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Government Accepts Afghan Interpreters for Protection



Patron: Judge Coral Shaw



Government Accepts Afghan Interpreters for Protection

The Refugee Council of New Zealand commends and thanks Minister of Defence Hon Dr Jonathan Coleman, the Cabinet and the New Zealand Government for the decision announced today to accept http://www.stuff.co.nz/national/politics/7863429/Kiwi-homes-for-Afghan-interpreters up to 25 Afghan interpreters and their families for protection and resettlement in New Zealand.

“This is clearly a very positive step just taken by the Government to recognise the genuine and clear need for protection of the loyal interpreters who have provided vital support to our Kiwi troops serving with the Post Reconstruction Team in Bamiyan Province,” said RCNZ spokesperson Gary Poole.

“As someone working in Afghanistan in a humanitarian agency during over 2004-06, I can confirm that the Kiwi troops in Bamiyan were highly regarded and trusted by the local population. The Hazara people were a major group in the province who suffered terrible persecution under the Talibs.”

“Without the security provided by the Kiwi troops, the massive reconstruction of roads, schools and hospitals, which my team was involved with, would have been impossible,” he said.

“Although Bamyan was once one of the more stable provinces, unfortunately over the past year it has become far more dangerous and conditions unpredictable in the period leading up to the withdrawal of foreign ISAF troops. Clearly, this is going to present a major challenge for the Afghan security forces to fill the gap next year.”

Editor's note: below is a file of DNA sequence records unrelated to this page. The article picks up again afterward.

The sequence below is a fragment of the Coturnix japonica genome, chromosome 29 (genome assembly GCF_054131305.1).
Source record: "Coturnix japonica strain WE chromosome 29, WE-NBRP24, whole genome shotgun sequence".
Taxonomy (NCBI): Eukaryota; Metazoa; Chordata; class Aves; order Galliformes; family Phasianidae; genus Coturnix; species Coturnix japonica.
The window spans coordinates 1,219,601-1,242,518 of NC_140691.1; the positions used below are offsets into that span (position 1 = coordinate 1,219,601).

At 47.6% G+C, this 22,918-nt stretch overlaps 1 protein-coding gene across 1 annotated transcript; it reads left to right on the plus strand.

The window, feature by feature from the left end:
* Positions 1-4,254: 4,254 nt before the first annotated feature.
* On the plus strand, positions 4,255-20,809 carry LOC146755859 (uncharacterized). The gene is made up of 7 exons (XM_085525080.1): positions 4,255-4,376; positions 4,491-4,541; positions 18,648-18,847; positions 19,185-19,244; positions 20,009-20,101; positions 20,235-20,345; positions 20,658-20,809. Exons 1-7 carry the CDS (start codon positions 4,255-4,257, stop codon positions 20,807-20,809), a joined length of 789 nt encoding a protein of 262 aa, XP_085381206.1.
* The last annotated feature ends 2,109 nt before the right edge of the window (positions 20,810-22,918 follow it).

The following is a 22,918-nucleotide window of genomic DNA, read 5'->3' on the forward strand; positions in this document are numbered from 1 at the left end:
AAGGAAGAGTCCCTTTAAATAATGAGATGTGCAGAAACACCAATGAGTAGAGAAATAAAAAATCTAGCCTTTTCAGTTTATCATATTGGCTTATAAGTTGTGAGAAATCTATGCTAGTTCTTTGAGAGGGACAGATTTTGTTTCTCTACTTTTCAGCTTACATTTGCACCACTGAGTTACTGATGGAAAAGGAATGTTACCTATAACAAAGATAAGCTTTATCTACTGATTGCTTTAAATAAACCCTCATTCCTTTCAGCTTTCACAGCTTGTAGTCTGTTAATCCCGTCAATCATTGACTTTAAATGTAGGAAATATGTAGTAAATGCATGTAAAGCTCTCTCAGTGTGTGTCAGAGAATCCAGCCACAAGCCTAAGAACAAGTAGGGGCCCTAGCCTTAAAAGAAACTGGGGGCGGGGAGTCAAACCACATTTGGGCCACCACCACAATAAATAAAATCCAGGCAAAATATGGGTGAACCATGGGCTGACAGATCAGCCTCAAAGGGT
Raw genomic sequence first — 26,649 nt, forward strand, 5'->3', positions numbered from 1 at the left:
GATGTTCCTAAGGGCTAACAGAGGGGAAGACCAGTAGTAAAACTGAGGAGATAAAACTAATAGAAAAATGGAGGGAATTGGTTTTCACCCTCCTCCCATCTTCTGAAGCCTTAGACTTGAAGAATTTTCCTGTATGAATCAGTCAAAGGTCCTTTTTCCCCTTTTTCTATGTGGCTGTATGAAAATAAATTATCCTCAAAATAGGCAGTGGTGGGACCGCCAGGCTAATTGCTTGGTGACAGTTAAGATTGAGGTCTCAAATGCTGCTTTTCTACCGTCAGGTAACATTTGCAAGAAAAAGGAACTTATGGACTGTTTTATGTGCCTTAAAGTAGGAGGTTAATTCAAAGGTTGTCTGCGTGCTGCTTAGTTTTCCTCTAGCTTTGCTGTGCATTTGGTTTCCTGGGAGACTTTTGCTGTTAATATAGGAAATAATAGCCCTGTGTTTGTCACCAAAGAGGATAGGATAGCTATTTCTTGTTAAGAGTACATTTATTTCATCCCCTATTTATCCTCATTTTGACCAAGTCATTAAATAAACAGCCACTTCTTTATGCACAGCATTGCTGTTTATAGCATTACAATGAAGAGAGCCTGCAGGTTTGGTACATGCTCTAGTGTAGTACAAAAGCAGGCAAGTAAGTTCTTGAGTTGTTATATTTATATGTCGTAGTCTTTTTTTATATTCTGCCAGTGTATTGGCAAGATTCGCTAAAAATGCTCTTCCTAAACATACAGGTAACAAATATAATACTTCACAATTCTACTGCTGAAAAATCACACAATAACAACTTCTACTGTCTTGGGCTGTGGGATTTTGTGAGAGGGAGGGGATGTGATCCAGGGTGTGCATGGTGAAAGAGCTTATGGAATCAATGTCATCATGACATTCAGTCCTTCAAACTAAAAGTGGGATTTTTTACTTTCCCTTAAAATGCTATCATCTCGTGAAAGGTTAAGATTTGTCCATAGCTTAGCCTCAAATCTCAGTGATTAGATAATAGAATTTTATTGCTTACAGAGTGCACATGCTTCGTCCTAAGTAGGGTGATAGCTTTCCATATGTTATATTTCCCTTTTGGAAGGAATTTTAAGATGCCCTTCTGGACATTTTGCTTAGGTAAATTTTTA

“The decision to provide protection and resettlement for up to 25 primary interpreters and their immediate families was most certainly the correct one, said Poole, not only on humanitarian grounds, but also for practical and strategic reasons.

It is very important that countries with forces in Afghanistan do not repeat the terrible mistakes of the past in Viet Nam when all the Western allied forces withdrew and left many interpreters, supporters and collaborators behind without thought of any protection. It is a historic fact that many of them perished or were imprisoned and persecuted, or had to flee as refugees in boats or overland into Malaysia or Thailand.

The practical implications are that people have long memories and if Kiwi troops are again deployed in the future, those who are asked to work with our forces will be prepared to do so, confident that New Zealand will do the right thing by them when the withdrawal comes if their lives and security is at risk. They have helped us and we are doing the right thing by them.

“New Zealand has followed the good precedents set by Canada and other ISAF countries by taking this step. I certainly believe that the United States should be taking far greater steps to protect their interpreters and many Afghan support staff than has been evident so far. Hopefully, the example now set by our Government will motivate them to consider their policies.”

These Afghan interpreters and their immediate families will almost certainly be targets after the withdrawal next March and will meet the international legal definition of refugees in need of protection. “We are also gratified that the Government is leaving the door open on a case-by-case basis for the other interpreters who have served in the past and might be also at risk.”

The Refugee Council of New Zealand is gratified and buoyed by this positive move by the Government and fully supports it as the right decision which will be strongly supported by the public. RCNZ will be ready to support and assist the interpreters and families when they arrive for resettlement.

Web www.rcnz.org


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